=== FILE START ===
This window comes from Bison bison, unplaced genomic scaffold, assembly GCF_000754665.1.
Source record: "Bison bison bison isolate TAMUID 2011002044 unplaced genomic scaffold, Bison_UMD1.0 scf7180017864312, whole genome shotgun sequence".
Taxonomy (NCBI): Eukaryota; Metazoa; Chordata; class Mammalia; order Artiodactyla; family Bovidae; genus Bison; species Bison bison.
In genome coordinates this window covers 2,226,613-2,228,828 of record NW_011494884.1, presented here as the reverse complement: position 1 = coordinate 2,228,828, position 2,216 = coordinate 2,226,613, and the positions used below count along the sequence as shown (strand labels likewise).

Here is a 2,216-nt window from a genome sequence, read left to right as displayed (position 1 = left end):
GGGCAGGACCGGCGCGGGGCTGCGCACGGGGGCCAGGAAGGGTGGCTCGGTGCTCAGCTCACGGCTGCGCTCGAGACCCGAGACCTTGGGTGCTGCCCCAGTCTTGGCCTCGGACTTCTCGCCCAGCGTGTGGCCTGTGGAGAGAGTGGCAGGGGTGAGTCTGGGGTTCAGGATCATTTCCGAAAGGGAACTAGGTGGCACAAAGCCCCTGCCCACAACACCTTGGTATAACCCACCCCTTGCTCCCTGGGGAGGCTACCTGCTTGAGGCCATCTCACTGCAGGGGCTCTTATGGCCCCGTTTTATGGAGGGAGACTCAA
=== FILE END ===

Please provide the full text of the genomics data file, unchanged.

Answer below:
This window comes from Bison bison, unplaced genomic scaffold, assembly GCF_000754665.1.
Source record: "Bison bison bison isolate TAMUID 2011002044 unplaced genomic scaffold, Bison_UMD1.0 scf7180017864312, whole genome shotgun sequence".
Taxonomy (NCBI): Eukaryota; Metazoa; Chordata; class Mammalia; order Artiodactyla; family Bovidae; genus Bison; species Bison bison.
In genome coordinates this window covers 2,226,613-2,228,828 of record NW_011494884.1, presented here as the reverse complement: position 1 = coordinate 2,228,828, position 2,216 = coordinate 2,226,613, and the positions used below count along the sequence as shown (strand labels likewise).

Here is a 2,216-nt window from a genome sequence, read left to right as displayed (position 1 = left end):
GGGCAGGACCGGCGCGGGGCTGCGCACGGGGGCCAGGAAGGGTGGCTCGGTGCTCAGCTCACGGCTGCGCTCGAGACCCGAGACCTTGGGTGCTGCCCCAGTCTTGGCCTCGGACTTCTCGCCCAGCGTGTGGCCTGTGGAGAGAGTGGCAGGGGTGAGTCTGGGGTTCAGGATCATTTCCGAAAGGGAACTAGGTGGCACAAAGCCCCTGCCCACAACACCTTGGTATAACCCACCCCTTGCTCCCTGGGGAGGCTACCTGCTTGAGGCCATCTCACTGCAGGGGCTCTTATGGCCCCGTTTTATGGAGGGAGACTCAA